"You Cannot Make a Difference. You Cannot Speak Up."—And Other Lies Impostor Syndrome Told Me
What is the lie—or lies— that your impostor syndrome tells you?
The lies my impostor syndrome tell me are,
“You are not great enough,”
“You are not legit,”
“You cannot make a difference,”
“You cannot speak up,”
“Your emotions are not valid.”
Introduce yourself: Who are you?
I am Karena God Touze.
Face your reflection: Is there a disconnect between your inner self and your outer self?
To be honest, at this point in life, there is quite a disconnection between my inner and outer self. I once was connected, and lost the connection when I GAVE my power to outside sources and energies. After December of last year, I stopped making time to meditate (crucial for me), and began to walk back into old relationships that I knew were not good for me. During that time, I began to compare, degrade and accept the unacceptable once again... all in the name of “love.” Everyday I think of the disconnect I allowed, and at this moment am setting myself up to positively build myself up again.
What do you do to remind yourself that you are enough?
To remind myself that I am enough, I meditate, converse with myself, look in the mirror (staring into my eyes) and affirm, write, and leave relationships that are not the best for me.
Scenario: You walk into a room of your "peers"—describe who they are....do these people encourage you, intimidate you or both?
I walk into a room full of "peers,” that do not intimidate, but encourage me. “My peers” are mainly African, and encourage me from their actions, to rise above hate, negative self reflection and stand strong in the face of cowardliness. They encourage me, because I see the what they are faced with.
Who is in your "hall of fame"? How does this person(s) influence how you view yourself and your potential?
In my hall of fame, there is Esaie (brother) Busta Rhymes, DMX, Lalah Hathaway, Robert Glasper, and myself. My relationship between my brother and I, personally brings me to realize the good in me, and the negative things I hold onto. As well as the artist I listed, they are each themselves in their careers. For example, Busta Rhymes is the outgoing person, jumping on chairs, wearing large hats and loud colors. Busta is completely himself, and is celebrated and accepted for that. These people are physical examples, showing me that I can rise, be successful, and achieve anything.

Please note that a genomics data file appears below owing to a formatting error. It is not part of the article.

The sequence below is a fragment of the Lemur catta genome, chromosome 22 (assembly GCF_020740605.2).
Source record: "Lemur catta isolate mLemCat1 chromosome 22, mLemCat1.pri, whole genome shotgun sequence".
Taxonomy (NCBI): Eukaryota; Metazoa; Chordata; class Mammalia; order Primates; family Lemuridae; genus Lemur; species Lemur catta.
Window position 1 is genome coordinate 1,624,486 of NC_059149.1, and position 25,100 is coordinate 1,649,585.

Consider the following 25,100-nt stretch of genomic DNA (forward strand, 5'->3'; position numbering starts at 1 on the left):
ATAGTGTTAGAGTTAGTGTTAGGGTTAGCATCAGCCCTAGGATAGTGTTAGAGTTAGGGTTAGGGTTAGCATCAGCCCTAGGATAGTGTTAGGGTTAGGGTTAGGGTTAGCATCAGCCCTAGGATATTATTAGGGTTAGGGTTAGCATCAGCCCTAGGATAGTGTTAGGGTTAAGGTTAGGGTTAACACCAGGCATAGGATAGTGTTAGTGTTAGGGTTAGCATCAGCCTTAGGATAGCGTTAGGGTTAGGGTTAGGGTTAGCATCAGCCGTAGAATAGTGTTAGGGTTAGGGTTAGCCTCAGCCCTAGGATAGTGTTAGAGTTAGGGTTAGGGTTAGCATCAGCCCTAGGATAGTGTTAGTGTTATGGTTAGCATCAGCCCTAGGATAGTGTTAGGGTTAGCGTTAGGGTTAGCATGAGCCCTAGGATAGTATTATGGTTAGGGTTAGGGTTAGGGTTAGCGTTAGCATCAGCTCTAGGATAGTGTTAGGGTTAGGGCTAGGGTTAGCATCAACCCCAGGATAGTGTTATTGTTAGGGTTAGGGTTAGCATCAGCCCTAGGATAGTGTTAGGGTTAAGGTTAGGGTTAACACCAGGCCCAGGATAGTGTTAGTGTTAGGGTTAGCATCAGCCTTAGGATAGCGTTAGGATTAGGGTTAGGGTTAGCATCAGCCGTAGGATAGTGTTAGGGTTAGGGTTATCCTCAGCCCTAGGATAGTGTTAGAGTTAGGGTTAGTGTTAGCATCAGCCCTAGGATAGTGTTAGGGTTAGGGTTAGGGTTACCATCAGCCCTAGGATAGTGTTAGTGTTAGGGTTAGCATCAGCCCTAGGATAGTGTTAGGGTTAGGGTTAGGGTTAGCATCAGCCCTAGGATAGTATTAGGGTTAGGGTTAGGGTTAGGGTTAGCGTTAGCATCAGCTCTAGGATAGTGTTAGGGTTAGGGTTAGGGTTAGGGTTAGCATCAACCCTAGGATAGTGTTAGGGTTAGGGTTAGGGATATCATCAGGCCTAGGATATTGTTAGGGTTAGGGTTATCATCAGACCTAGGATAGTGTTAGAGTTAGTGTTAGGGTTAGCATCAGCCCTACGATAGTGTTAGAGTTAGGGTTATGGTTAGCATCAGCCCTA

I chose myself as well, because I separate my inner from outer self. I personally do not consider my inner self Karena (different name), she holds knowledge, peace and understanding, that I from flesh do not always act upon. My inner/true self is who I am going to be 24/7, and she constantly feeds me affirmations, and words that manifest great things in my life. I am the person that can save myself, and I look up to me for that.
If you haven't already, explain the work you do and why.
I am a soul connector, also known as singer. I sing because I love the challenge, and I know that songs are able to change lives (both positively and negatively). When I get down, music literally encourages me and lets me know that everything will be okay. Music is a large part of my life, has saved my life and is a magical medium. Also, I sing because music feeds us messages subconsciously. To know that I can give someone a positive and self building message is great, because this slips into their subconscious, allowing them to create great lives.
Secondly, I am a hairstylist. I service locs and natural hair, because I absolutely love them, and love maintaining them holistically (for the most part). I also love educating others on their hair, and teaching them to accept it (their hair) for its rawness. I know that our hair is an EXTREMELY powerful non verbal story, it represents us (weather bald, afro, locs, etc).
Lastly, I create loc, braid and twist jewelry (stories). I do this, because I want to promote positive images of us, as well as allow people to wear stories of Africa.
How would you encourage someone who is afraid of their potential?
I would encourage someone who is afraid of their potential, by being open with my life, and in a way affirming for their success. I would tell someone they can do anything, without allowing the imaginary limitations of others infiltrate their reality.
Hey there, Rose here—
With each new story, I feel my melanin glowing.
I hope you are feeling inspired as well!
Your story matters. Are you wiling to share and inspire hope in others? If you’re a black woman reading and following this series, I hope you feel inspired to kill YOUR impostor syndrome!
Today, impostor syndrome is telling me that people will get bored of seeing my posts every day for a month. If you’re reading this, please know that sharing is scary for me and it often puts me in a place where I am filled with doubt and am sensitive to criticism. But good encouragement from friends (along with inspiring stories like this) go a long way! So please consider sharing, this post, your story or some encouragement…or all of the above.